As soon as you notice a crack in your rendering, however small, you should make a point of getting it fixed as quickly as possible. The smallest of cracks in the render will allow water to seep into the underlying structure and will eventually cause damage.
Overtime the build up of water and the cyclical temperature changes will cause those small cracks to turn into major problems which are both costly and difficult to fix.
It is ideal if you can patch large cracks and gaps in a rendered surface using the same rendering mix that was used on the walls initially. However, where this is not possible, you should use a rendering patching compound and refer to the package instructions for specific information for that product.
In the case of small cracks, they can be filled with all-acrylic or siliconized-acrylic sealants. If you spot large cracks but don’t have time to make a thorough repair, at least seal the openings with a bead of silicone caulk to temporarily keep out water until you can get around to making permanent repairs. The caulk can be peeled away easily when you do.
It can be difficult to match the colour of rendering and so, for a surface that requires many patches, it may be far easier to just cover the whole surface, once patched, with a cement-based paint or acrylic exterior paint. You should ensure though that you let the rendering patches cure for at least 30 days before doing this.
When you come to paint the walls you should dampen it prior to applying the paint. Cement-based paint will need a primer coat to prevent blotches but this will not be necessary if you chose to use an acrylic paint.
Tools for the job
A poor workman may blame his tools but without the right tools a good workman may find themselves doing the same thing.
As is the same with any DIY job, you are far more likely to achieve good results if you do the job properly, with the right equipment. You are also far less likely to cause yourself an injury!
To repair the rendering on your external wall you will need the following:
Safety firstSafety first
- Work gloves
- Safety goggles (always wear goggles when breaking stone or cutting brick)
- Cold chisel
- Short-handled sledgehammer
- Premixed render or render patching compound
- A hawk for moving the mix to the job (you can buy one or make one by screwing a short length of dowel or broom handle to a square of plywood)
- Mason’s trowel
- Straight-edged board
Depending on the job, you may also need the following equipment:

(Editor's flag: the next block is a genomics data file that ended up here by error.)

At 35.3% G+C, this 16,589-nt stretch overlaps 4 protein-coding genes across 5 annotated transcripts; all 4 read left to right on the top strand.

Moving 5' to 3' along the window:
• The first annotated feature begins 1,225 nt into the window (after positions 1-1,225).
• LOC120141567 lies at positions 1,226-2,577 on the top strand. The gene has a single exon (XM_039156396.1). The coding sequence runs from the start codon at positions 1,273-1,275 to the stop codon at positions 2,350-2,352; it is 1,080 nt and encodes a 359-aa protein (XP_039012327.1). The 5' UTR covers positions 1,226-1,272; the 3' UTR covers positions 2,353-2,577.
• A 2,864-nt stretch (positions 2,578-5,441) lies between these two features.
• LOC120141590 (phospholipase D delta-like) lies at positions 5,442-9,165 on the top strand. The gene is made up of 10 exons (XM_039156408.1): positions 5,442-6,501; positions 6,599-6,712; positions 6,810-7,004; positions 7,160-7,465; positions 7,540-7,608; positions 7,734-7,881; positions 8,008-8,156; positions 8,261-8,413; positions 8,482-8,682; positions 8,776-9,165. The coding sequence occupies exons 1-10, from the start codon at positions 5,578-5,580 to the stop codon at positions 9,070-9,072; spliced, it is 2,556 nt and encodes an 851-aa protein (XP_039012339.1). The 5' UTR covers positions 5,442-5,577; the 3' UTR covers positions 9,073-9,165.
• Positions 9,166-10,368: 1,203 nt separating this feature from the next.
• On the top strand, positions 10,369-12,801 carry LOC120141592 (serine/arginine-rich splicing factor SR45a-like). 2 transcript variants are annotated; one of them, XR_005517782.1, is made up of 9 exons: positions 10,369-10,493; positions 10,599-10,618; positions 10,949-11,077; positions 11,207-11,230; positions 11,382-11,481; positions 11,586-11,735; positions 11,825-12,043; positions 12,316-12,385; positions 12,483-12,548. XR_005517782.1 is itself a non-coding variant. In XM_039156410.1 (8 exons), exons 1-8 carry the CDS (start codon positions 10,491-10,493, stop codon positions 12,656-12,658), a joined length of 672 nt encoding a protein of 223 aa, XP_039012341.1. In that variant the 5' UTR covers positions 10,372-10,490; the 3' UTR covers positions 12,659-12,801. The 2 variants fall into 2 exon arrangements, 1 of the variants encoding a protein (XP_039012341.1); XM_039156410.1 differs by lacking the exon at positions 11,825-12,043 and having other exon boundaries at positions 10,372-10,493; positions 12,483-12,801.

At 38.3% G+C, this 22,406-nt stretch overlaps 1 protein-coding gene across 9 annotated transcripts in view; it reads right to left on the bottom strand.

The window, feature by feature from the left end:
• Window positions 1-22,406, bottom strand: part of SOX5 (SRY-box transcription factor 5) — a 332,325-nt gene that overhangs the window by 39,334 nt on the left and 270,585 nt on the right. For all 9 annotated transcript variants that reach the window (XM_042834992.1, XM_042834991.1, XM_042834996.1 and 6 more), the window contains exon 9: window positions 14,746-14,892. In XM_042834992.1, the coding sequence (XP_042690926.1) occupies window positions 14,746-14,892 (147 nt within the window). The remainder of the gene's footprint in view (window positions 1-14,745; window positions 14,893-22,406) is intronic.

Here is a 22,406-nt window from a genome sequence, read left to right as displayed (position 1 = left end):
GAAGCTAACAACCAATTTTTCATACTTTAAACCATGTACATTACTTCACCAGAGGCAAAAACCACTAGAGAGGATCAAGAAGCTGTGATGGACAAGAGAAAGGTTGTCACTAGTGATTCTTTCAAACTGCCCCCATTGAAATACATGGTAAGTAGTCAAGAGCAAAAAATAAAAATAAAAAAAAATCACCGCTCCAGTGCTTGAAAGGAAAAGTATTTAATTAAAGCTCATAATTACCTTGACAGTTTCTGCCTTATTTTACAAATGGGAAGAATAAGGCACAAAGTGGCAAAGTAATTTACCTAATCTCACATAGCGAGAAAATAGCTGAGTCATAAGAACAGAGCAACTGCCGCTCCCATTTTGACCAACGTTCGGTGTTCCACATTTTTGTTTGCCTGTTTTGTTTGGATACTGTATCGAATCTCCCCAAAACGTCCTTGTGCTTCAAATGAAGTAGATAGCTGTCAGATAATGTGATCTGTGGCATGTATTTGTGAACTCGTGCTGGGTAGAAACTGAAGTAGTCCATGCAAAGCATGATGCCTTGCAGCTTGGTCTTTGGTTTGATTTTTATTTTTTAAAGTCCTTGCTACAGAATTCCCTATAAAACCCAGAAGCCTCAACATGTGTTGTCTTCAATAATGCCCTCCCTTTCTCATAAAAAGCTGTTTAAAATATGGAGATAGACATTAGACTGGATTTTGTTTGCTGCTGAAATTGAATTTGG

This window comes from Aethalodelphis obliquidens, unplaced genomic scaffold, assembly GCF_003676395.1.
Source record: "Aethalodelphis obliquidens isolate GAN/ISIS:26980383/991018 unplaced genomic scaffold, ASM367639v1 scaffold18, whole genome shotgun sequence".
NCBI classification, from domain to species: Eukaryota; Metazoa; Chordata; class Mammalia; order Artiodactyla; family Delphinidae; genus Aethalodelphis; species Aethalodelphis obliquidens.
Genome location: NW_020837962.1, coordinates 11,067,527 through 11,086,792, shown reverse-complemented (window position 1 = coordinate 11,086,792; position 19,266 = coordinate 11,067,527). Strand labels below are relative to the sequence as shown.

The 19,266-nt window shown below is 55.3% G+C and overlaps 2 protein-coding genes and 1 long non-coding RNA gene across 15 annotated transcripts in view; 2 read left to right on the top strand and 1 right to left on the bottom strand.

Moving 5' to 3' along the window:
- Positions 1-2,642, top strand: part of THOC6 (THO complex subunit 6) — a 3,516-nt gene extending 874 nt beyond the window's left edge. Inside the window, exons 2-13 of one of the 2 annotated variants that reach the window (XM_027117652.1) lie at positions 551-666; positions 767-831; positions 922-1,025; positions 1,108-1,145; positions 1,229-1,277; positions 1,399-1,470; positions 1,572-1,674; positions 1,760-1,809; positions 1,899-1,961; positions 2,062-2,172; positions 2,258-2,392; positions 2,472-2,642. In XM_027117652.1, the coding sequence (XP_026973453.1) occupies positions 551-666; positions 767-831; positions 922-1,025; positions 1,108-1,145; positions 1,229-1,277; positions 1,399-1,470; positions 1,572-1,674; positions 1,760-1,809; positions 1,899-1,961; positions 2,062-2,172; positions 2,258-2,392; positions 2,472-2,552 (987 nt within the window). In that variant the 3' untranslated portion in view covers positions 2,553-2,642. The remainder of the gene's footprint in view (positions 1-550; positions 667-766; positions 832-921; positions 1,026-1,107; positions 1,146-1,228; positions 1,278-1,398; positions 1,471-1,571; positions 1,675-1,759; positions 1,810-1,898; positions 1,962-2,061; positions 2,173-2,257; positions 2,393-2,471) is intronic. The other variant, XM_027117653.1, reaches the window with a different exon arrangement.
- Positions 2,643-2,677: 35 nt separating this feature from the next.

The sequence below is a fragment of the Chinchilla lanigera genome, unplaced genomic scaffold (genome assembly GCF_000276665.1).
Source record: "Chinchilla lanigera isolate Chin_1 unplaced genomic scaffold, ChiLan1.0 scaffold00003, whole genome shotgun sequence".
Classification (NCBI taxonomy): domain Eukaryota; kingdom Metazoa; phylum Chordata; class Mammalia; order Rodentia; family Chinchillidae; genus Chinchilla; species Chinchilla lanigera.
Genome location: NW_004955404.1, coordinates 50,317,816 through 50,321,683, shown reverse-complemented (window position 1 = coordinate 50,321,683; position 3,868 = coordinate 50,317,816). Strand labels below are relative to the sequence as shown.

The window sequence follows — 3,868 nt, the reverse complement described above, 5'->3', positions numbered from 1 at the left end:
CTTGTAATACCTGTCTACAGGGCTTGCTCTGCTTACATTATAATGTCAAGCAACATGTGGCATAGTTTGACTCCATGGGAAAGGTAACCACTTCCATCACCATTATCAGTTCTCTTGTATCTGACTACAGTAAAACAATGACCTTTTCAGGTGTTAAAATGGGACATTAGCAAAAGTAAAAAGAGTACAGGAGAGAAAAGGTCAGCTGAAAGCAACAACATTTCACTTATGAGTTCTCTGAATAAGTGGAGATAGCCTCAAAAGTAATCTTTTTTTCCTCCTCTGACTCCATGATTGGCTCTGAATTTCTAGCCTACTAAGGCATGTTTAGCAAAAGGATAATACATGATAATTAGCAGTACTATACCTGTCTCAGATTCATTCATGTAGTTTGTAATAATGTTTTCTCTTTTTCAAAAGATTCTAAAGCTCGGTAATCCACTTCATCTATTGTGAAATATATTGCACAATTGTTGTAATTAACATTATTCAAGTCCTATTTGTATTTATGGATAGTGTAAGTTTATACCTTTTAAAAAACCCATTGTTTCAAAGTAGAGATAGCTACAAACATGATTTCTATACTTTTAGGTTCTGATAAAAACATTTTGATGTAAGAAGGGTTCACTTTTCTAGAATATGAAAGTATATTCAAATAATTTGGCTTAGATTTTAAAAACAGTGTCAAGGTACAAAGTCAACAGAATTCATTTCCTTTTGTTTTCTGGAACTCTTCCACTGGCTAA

- Ladder (depending on the height of the job, of course)
- Metal shears (depending on whether the render is reinforced with wiring)
- Steel mesh (depending on whether the render is reinforced with wiring)
- Galvanised Nails (depending on whether the render is reinforced with wiring)
- Finishing tool (if you wish to duplicate the texture of the surrounding render)
Getting on with the job
Step one: Removing the damaged render
Once you have donned your safety goggles and work gloves – and if necessary positioned your ladder securely on a level surface – you are ready to begin removing all of the damaged render with the cold chisel and the short-handled sledge hammer.
It is a simple case of chipping away at all of the damaged area until all of the weak/damaged render is removed.
Step two: Repairing any steel mesh reinforcement
It is likely that any steel mesh reinforcement will be damaged if the render on top is damaged. If this is the case then it must be repaired, this is a relatively simple process which involves cutting a new piece of mesh and attaching it to the wall with the galvanised nails.
Step three: Filling the hole
Now that all of the prep work is done it is time to apply your new render. Mix more than enough render or render patching compound to fill the hole and trowel it onto the mesh, pushing the render into the mesh. Use a hawk to hold your supply of render as you fill the hole, the patch should be thicker than the adjacent render.
Step four: Getting the right finish
Use the surrounding wall as a level guide, and smooth the patch surface by sliding a straight-edged board back and forth, achieving a level surface by drawing the straight edge across the wet render mix.
While render is still wet, try to duplicate the texture of the surrounding render by passing over the wet surface with a “finishing tool” such as a trowel, a board or whatever is appropriate for the particular effect.